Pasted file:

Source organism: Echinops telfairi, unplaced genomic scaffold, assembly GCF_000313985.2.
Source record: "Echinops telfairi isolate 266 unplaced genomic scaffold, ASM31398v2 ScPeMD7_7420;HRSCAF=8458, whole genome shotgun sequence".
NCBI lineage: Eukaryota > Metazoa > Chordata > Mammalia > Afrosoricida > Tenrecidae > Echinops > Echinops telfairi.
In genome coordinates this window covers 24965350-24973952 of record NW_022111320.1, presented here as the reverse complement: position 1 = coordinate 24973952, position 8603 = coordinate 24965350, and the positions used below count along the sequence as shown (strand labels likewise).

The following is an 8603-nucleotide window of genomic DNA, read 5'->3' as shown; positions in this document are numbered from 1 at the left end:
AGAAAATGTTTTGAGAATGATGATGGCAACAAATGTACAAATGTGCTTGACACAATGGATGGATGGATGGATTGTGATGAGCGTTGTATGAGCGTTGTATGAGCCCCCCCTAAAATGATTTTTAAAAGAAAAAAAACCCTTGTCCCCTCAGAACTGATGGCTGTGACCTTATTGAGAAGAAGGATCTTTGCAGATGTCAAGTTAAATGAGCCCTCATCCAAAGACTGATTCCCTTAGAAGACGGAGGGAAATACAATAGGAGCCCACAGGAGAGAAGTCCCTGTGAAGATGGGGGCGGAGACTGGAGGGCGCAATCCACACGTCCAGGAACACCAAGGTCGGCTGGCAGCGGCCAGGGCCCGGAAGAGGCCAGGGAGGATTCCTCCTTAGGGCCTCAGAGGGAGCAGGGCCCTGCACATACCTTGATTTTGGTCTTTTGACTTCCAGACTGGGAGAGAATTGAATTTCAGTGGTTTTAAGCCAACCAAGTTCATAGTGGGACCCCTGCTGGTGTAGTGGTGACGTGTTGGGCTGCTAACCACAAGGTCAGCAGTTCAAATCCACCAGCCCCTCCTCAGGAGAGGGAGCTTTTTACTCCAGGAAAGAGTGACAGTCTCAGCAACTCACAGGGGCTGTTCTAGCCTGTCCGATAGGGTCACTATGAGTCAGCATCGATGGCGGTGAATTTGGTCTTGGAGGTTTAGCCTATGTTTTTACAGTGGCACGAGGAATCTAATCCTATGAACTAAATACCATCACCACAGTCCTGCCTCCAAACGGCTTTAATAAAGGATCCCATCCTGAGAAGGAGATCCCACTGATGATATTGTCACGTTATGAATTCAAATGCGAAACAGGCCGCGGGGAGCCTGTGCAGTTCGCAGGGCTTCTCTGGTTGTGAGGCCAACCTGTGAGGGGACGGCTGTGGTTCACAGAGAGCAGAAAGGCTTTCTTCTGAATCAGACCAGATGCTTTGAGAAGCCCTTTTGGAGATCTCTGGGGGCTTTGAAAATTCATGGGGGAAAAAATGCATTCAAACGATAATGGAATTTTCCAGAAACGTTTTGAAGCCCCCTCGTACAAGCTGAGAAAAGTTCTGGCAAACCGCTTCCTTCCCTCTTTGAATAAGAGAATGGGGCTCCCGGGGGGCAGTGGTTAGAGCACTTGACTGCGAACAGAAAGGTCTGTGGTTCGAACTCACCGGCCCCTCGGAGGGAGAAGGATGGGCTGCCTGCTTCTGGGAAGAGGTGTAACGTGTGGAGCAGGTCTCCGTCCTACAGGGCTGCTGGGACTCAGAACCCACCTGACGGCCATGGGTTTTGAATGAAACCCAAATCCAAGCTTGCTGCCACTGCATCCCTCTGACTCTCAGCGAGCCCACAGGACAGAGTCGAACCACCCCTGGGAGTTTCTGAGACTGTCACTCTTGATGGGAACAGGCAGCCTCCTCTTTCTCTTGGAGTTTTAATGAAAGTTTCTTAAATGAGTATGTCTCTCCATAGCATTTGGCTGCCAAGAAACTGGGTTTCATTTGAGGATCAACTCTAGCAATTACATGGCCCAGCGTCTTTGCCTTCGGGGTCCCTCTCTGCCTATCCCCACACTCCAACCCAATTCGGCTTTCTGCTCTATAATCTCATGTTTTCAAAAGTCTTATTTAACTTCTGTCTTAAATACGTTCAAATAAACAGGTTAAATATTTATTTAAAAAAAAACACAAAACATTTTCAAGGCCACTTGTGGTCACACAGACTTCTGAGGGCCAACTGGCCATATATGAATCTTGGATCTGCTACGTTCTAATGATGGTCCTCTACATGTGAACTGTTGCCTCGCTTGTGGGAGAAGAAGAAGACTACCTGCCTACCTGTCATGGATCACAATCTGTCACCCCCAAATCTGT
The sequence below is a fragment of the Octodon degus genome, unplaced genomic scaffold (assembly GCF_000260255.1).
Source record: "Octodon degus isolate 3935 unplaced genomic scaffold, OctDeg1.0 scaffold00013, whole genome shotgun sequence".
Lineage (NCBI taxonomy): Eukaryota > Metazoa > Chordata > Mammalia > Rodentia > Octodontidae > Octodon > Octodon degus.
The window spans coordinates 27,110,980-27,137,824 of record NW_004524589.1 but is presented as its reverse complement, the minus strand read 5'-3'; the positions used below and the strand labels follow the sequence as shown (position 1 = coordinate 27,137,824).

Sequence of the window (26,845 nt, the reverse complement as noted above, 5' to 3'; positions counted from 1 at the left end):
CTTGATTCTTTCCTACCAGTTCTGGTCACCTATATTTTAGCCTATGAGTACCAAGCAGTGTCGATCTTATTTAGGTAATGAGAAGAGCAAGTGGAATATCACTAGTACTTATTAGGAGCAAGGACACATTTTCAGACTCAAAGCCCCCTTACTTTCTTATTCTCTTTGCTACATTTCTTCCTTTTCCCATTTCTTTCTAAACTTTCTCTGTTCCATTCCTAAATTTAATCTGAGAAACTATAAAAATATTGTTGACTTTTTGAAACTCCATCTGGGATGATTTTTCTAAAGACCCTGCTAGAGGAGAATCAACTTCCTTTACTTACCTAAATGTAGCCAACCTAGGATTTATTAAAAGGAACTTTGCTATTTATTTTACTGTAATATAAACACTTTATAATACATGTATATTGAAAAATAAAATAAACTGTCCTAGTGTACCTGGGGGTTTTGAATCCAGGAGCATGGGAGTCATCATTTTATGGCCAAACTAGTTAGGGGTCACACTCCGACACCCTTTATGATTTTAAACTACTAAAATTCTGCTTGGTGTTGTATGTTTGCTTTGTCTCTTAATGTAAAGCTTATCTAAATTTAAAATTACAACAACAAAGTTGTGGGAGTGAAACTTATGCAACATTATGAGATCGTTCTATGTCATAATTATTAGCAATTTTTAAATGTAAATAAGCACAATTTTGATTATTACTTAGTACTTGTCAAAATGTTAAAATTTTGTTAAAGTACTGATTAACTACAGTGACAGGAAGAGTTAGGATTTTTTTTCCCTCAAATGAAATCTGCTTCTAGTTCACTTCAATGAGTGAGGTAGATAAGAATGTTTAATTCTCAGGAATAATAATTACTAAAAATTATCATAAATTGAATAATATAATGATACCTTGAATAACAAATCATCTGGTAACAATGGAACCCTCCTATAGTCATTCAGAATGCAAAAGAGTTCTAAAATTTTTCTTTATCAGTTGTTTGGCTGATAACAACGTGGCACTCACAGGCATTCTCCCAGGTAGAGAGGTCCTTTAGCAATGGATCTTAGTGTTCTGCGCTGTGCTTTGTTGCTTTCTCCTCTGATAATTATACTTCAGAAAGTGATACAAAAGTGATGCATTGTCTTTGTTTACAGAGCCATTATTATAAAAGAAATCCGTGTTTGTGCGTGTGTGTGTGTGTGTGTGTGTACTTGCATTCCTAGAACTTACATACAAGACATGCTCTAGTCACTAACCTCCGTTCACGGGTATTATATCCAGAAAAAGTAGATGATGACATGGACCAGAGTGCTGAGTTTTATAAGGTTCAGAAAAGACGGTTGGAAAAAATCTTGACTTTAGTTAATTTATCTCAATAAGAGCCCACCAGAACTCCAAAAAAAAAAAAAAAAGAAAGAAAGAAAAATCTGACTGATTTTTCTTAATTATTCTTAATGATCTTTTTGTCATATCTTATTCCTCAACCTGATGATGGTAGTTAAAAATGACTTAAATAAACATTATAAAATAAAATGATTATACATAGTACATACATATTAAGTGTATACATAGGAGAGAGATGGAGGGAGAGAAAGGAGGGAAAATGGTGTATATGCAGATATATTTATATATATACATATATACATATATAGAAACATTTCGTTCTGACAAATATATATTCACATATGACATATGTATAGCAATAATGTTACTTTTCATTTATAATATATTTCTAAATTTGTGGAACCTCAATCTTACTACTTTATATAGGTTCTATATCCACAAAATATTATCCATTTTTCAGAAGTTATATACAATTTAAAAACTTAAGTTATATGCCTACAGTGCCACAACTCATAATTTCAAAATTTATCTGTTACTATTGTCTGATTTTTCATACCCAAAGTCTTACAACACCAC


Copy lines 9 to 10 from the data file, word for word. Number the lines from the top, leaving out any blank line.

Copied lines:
Lineage (NCBI taxonomy): Eukaryota > Metazoa > Chordata > Mammalia > Rodentia > Octodontidae > Octodon > Octodon degus.
The window spans coordinates 27,110,980-27,137,824 of record NW_004524589.1 but is presented as its reverse complement, the minus strand read 5'-3'; the positions used below and the strand labels follow the sequence as shown (position 1 = coordinate 27,137,824).